Words by Elisa Cazzato, photographies by Francesca Romano

“Do you imagine the end result as soon as you enter an old building to be renovated, or is the process gradual?”

“I imagine it right away.”

Thus begins the conversation with Pascale Lauber, designer and owner, together with Ulrike Bauschke, of Paragon 700, Boutique Hotel & SPA recently opened in Ostuni.

Indeed, crossing the threshold of the Palazzo Rosso, which was once the home of the first mayor of Ostuni and the patriotic events linked to Giovine Italia, one has the impression of having entered a world, a precise dream vision.

To tell the truth, this is not the first time I set foot inside the historic Palazzo Tanzarella: in 2018, in fact, I had the pleasure of visiting the renovation site, which stopped for two days to host the contemporary art exhibition ‘Cantieri mentali, Opere di Caio Gracco’. Inevitable, after such an experience, not to dwell on the intellectual process, however inexplicable, that leads to such unusual results.

Ulrike speaks of falling in love with this palace with a sparkle shining in her eyes, ‘It was love at first sight’, during the first visit organised by craftsman Renato Palumbo.

Hardly in any other building in Puglia can one find such a harmonious balance between pieces from various antique shops and markets, from South Africa (a land to which the owners are closely linked) and pieces inspired by Apulian craftsmanship, designed by Pascale herself, founder of ID Living.

A South that meets another South, after all, with memories of other countries, which the two owners are fond of.

From the process of imagining the environment, we move on to talk about Pascale’s own relationship with objects. The process is different, she reveals that she feels a transport, an unconscious awareness that the objects she chooses and whose location she does not immediately imagine will then have their assigned place, in an idea that dwells in the recesses of her mind. The designer has a great love for what others discard or do not imagine at all in a change of use.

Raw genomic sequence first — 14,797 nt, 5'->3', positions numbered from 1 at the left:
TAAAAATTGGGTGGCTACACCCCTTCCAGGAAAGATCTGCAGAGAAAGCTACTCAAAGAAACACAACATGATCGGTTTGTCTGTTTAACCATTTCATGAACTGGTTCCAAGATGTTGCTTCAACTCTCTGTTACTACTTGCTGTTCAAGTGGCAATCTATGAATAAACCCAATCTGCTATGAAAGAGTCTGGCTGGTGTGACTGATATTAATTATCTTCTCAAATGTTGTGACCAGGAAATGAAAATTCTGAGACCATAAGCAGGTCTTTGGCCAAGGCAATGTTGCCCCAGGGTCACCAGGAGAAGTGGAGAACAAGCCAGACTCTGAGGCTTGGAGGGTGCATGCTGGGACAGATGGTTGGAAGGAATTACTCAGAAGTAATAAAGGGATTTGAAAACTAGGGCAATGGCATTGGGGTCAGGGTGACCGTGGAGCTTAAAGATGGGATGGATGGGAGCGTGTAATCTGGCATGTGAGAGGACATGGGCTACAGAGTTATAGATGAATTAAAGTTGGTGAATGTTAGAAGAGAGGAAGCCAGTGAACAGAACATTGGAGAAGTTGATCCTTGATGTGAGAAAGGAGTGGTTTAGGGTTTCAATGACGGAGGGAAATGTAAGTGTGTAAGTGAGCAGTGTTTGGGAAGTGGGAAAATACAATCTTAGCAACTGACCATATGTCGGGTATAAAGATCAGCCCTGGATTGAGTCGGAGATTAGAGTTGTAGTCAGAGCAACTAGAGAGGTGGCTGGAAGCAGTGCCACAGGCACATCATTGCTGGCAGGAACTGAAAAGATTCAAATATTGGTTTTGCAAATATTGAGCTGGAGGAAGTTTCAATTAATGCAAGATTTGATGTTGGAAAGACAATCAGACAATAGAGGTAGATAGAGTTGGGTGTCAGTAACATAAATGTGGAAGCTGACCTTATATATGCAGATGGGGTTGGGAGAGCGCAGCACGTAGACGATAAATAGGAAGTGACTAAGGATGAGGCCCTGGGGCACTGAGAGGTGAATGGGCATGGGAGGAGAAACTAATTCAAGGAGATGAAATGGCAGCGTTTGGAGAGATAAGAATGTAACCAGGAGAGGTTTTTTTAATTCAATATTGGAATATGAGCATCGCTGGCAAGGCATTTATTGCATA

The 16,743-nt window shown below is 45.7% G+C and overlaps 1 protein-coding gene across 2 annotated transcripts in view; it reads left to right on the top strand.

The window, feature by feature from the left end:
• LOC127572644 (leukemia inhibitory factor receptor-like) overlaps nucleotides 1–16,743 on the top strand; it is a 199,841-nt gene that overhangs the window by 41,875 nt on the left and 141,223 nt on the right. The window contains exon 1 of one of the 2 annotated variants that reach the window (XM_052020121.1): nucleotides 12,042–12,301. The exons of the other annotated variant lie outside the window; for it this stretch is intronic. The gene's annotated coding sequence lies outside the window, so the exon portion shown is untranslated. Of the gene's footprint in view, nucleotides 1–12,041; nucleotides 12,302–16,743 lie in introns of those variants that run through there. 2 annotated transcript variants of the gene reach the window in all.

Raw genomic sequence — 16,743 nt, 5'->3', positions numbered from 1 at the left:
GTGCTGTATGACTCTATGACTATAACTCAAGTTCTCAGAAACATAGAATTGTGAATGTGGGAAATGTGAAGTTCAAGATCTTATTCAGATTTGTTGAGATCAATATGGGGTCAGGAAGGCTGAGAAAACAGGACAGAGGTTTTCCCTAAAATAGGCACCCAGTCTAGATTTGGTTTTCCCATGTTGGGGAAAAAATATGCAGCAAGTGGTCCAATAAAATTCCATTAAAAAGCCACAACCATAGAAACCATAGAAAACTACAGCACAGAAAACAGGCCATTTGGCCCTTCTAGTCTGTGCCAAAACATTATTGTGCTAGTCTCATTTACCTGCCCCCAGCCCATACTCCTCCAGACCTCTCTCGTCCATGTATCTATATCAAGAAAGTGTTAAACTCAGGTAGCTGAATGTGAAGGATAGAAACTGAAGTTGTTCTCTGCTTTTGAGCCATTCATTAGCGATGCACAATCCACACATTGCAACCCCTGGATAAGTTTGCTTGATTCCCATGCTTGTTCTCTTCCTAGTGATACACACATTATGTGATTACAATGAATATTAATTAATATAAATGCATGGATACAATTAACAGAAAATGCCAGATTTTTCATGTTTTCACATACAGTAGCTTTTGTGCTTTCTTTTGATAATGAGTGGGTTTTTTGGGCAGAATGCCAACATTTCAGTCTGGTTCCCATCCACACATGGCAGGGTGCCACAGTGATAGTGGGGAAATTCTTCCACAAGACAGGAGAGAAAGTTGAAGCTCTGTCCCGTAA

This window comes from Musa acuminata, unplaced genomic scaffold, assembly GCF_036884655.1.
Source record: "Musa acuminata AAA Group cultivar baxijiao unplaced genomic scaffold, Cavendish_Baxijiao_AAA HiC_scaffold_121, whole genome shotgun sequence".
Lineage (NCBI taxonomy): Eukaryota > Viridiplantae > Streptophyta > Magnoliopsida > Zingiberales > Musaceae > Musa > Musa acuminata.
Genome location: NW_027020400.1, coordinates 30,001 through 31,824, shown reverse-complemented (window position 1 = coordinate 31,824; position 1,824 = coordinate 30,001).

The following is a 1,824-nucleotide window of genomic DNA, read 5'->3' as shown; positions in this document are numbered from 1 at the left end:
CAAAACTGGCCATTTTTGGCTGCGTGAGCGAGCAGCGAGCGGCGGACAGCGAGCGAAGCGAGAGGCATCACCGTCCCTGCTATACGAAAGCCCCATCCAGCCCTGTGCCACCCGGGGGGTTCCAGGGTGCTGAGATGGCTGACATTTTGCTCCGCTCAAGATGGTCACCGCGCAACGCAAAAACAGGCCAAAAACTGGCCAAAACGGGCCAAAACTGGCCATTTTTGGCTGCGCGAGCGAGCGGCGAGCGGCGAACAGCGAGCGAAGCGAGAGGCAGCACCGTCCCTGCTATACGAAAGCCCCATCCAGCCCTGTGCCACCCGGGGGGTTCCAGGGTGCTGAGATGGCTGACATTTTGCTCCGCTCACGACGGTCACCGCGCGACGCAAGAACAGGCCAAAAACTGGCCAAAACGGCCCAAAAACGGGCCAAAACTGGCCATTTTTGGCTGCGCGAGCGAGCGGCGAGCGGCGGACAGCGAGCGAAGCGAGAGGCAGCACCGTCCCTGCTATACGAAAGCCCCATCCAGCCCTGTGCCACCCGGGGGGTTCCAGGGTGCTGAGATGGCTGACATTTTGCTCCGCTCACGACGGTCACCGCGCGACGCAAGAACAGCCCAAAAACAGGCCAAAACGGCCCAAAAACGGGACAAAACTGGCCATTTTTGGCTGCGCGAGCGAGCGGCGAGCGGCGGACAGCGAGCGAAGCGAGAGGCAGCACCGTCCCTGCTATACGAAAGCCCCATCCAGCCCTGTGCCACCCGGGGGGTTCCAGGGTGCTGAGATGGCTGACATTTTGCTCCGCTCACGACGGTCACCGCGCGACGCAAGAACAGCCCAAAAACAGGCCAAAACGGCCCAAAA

Needless to investigate further, the result is extraordinary. Despite the contemporary reading of the place, everything seems to have always been there.

Particularly striking are the chandeliers in the entrance and the Bar 700, inspired by traditional Apulian objects and reworked by Pascale in a grandiose key, together with the chandeliers from South Africa, under which one cannot help but pause without contemplating every step.

I am fascinated by this: very beautiful things invite us to linger in the moment.

The owners’ attention to culture and art is utmost; indeed, the Paragon hosts temporary exhibitions such as that of Michal Cole, eclectic artist and director of the Pavillion of Humanity, who works with materials representative of power in society, such as ties and money, deconstructing their known symbolism, trying to subtract their power and the idea of control. Her idea is to make culture with money (often perceived as completely disconnected from it). His works exhibited at the Paragon are also a tribute to Queen Elizabeth and her mourning.

On 27 May, the vernissage was held inside the palace, and then from the 28th the exhibition will be open to the public throughout the summer. The Paragon in fact, despite its exclusivity, is a place that wants to be open to local art. Ulrike and Pascal have in fact started a collaboration with the Conservatory of Monopoli and intend to fill the large garden (which flows into a delightful little orange grove) with music for the Music Festival on 21 June.

And speaking of art, the owners do not neglect the culinary one. We talk to the bar staff who introduce us to their mixology philosophy, entitled ‘The Cocktail Show’, a tribute to cinema as an art heavily affected by the pandemic. In the cocktails, the alcoholic base meets a fermentation graft to ensure a greater well-being for those who taste them.

The cuisine at Paragon is also sublime. The chef mixes childhood and Mediterranean memories with different techniques learnt during experiences in other regions. The dish he tells us about with eyes that are almost moved is the tortello in the shape of a cartellata (a classic Apulian Christmas cake) stuffed with ragout alla cacciatora of cockerel. We taste it and are amazed, as we are by other starters and first courses including the raw cod, fusillone with scampi, of a delicacy that is hard to compare. We are then particularly surprised by the crostone with oil and tomato in a sweet key, a further note of surprise in a palace where everything is thought out, where every detail is the result of a careful mental process.